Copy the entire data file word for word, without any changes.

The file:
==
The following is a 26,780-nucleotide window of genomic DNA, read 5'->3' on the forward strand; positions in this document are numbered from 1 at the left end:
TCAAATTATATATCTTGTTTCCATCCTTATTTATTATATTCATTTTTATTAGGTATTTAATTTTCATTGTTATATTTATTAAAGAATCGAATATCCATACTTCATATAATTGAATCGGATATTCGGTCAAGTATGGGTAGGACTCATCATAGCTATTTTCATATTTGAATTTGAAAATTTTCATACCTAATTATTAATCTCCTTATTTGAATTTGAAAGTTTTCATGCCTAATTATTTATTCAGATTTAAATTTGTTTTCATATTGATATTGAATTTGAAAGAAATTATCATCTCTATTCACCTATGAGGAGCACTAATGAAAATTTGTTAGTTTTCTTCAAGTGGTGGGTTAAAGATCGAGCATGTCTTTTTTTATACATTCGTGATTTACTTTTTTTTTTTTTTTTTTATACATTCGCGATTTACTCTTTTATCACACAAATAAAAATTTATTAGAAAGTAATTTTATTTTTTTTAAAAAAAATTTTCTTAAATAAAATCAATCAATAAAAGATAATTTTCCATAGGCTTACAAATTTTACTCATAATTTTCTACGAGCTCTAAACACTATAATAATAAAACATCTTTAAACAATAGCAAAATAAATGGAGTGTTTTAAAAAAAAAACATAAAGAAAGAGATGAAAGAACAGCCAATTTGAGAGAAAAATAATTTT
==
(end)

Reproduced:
The following is a 26,780-nucleotide window of genomic DNA, read 5'->3' on the forward strand; positions in this document are numbered from 1 at the left end:
TCAAATTATATATCTTGTTTCCATCCTTATTTATTATATTCATTTTTATTAGGTATTTAATTTTCATTGTTATATTTATTAAAGAATCGAATATCCATACTTCATATAATTGAATCGGATATTCGGTCAAGTATGGGTAGGACTCATCATAGCTATTTTCATATTTGAATTTGAAAATTTTCATACCTAATTATTAATCTCCTTATTTGAATTTGAAAGTTTTCATGCCTAATTATTTATTCAGATTTAAATTTGTTTTCATATTGATATTGAATTTGAAAGAAATTATCATCTCTATTCACCTATGAGGAGCACTAATGAAAATTTGTTAGTTTTCTTCAAGTGGTGGGTTAAAGATCGAGCATGTCTTTTTTTATACATTCGTGATTTACTTTTTTTTTTTTTTTTTTATACATTCGCGATTTACTCTTTTATCACACAAATAAAAATTTATTAGAAAGTAATTTTATTTTTTTTAAAAAAAATTTTCTTAAATAAAATCAATCAATAAAAGATAATTTTCCATAGGCTTACAAATTTTACTCATAATTTTCTACGAGCTCTAAACACTATAATAATAAAACATCTTTAAACAATAGCAAAATAAATGGAGTGTTTTAAAAAAAAAACATAAAGAAAGAGATGAAAGAACAGCCAATTTGAGAGAAAAATAATTTT